There have been several times in my life when I’ve just said ”F*ck it!” and thrown a bunch of camping gear in the back of my truck, pointed my headlights east or west, and navigated empty highways in the middle of the night with no real destination, letting the road take me where it takes me.
That sounds reckless. Were you manic?
No, I wasn’t manic. And it sounds like a great way to deal with mental monsters.
To just run away?
I have a vivid memory of driving an empty, serpentine mountain pass around 2 a.m. A full moon burned a white hole in the night sky, illuminating clusters of clouds hovering above the highway. Stars were peeking out between the clouds just above the barely-lit treetops, a carpet of dark-green that rose in steep grades with the towering terrain as I snaked my way to the summit.
So, you are saying to run away and meander aimlessly in the middle of the night.
I’m saying it was a cool experience, that’s all. An experience that wouldn’t have happened had I been less spontaneous and planned the trip. I muddled my way through empty passes and backroads, not caring if I ran into dead ends or quiet towns all closed up for the night.
You too can be depression-free if you just muddle through life! Be aimless!
I had no real set destination, outside of just getting the hell out of the city for a few days. So, not completely aimless.
You need a plan and coping methods to beat depression.
Indeed, but sometimes plans and coping methods get you nowhere. Muddling through difficult weeks has been a huge help when I’m unsure what to do next. I stop trying to understand my depression and just focus on where I am, despite the bottomless pit in my chest.
This just sounds like you’re distracting yourself for a few days.
Perhaps, but I used to work with people struggling with mental illness, and many of them were bogged down and exhausted and worn out trying to work through their depression or anxiety or whatever demon was gnawing on their brain.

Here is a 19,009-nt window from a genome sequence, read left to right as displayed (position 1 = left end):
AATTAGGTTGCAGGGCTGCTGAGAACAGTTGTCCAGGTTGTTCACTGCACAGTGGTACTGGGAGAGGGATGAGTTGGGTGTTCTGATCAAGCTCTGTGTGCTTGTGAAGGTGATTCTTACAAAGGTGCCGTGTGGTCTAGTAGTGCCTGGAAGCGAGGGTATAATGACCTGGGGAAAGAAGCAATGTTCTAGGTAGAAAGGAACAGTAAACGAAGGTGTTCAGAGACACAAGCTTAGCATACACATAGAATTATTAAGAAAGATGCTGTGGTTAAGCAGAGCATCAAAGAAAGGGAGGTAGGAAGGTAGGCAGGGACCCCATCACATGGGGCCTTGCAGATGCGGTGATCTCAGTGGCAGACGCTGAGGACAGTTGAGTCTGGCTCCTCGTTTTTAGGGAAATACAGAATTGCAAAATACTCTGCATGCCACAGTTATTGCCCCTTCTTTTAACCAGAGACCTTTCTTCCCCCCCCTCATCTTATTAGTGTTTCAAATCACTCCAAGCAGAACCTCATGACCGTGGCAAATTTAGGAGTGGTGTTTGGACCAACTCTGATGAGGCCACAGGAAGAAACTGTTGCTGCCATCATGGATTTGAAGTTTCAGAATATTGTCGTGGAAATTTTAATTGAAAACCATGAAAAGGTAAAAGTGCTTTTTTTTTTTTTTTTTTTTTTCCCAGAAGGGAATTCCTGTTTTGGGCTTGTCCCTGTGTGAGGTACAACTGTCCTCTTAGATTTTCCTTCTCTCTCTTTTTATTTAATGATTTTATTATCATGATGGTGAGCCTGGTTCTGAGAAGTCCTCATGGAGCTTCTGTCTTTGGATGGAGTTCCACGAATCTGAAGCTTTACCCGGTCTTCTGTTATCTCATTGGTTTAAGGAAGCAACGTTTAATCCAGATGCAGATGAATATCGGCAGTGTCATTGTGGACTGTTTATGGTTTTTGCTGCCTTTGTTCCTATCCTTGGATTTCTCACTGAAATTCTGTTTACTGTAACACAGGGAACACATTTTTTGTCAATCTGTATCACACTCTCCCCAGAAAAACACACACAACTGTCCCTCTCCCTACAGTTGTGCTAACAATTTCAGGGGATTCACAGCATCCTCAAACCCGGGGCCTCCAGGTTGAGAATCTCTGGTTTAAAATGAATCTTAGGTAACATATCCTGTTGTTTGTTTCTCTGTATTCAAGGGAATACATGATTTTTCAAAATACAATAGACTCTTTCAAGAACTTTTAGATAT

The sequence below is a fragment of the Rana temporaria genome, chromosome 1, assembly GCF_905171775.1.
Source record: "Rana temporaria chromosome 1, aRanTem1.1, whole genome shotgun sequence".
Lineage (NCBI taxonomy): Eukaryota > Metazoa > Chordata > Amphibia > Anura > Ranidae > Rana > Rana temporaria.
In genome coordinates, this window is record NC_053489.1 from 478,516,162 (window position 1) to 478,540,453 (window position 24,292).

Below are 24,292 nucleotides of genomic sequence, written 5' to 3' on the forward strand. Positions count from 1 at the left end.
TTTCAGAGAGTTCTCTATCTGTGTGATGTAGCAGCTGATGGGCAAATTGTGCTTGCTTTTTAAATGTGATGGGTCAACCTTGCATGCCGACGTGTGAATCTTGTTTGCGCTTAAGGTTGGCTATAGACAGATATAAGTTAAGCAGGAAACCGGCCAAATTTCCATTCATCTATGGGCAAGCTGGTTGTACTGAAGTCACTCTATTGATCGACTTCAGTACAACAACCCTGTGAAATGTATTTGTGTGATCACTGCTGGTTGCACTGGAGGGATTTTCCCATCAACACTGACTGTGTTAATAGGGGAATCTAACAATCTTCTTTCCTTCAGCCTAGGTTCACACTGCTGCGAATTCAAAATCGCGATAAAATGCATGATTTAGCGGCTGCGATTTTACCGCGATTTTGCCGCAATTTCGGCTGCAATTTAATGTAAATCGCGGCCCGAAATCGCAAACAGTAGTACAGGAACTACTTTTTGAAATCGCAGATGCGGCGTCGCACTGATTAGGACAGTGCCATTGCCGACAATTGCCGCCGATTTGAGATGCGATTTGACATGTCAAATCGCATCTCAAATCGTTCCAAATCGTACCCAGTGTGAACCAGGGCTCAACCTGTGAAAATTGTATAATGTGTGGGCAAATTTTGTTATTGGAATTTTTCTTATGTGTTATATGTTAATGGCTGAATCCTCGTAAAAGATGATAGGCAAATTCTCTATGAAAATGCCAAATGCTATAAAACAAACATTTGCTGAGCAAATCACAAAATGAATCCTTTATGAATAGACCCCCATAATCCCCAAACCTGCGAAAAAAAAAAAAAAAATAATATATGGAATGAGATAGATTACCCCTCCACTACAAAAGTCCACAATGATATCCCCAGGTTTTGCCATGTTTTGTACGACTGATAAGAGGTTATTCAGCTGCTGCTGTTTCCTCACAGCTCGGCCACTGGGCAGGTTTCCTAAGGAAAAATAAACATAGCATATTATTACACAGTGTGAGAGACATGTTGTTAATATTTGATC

Did you tell them to drive up dangerous mountain passes at night?
I told them to take the next exit.
Self-care, as defined in the mental health arena, is just taking time out of the day to do something for yourself. Do something you enjoy, like making yourself of nice cup of hot tea. (Preferably cinnamon, hibiscus tea with a touch of honey.)
So drinking tea is taking an exit?
And not really a distraction. On any road trip, you’ve got to pull off the highway at some point and get some grub, get some gas, maybe crash in a hotel. You’re not getting any closer to where you’re going, but—
Especially since apparently we don’t have a destination.
But if I never get off the highway and stretch my legs, I get so fatigued I can’t even drive anymore.
So, if you don’t take mental exits, like drinking your silly tea—
Silly cinnamon, hibiscus tea.
You get burned out.
And I spend the next couple of days or weeks trying to pull myself up from the floor. Now when I’m feeling awful, I take an exit and walk to a nearby coffee shop and read The Neverending Story.
Reading The Neverending Story isn’t going to fix squat.
Of course it won’t, and that’s the point. Nothing is being solved by taking an exit. I’m just hanging out with Falkor, Atreyu, and Bastion.
Falkor the flying luckdragon?
Sometimes on these trips I would pull off the road for no reason and hike around the area. Maybe take some photos. Maybe just sit and close my eyes and listen to the wind blowing through the trees.
And how does this help?
I think it helps because I’m not trying to help myself. I’m not trying to find ways to feel better.
You’re just sitting in that exit.
Figuratively and sometimes literally.
With no destination in mind.
Doesn’t always have to be. Black Canyon near Gunnison is a pretty amazing destination—like exploring a deep scar carved into the face of Earth by an angry god. A scar you can hike inside.
If only you could fly through the canyon on the back of Falkor.
Now THAT would be an awesome way to deal with mental monsters!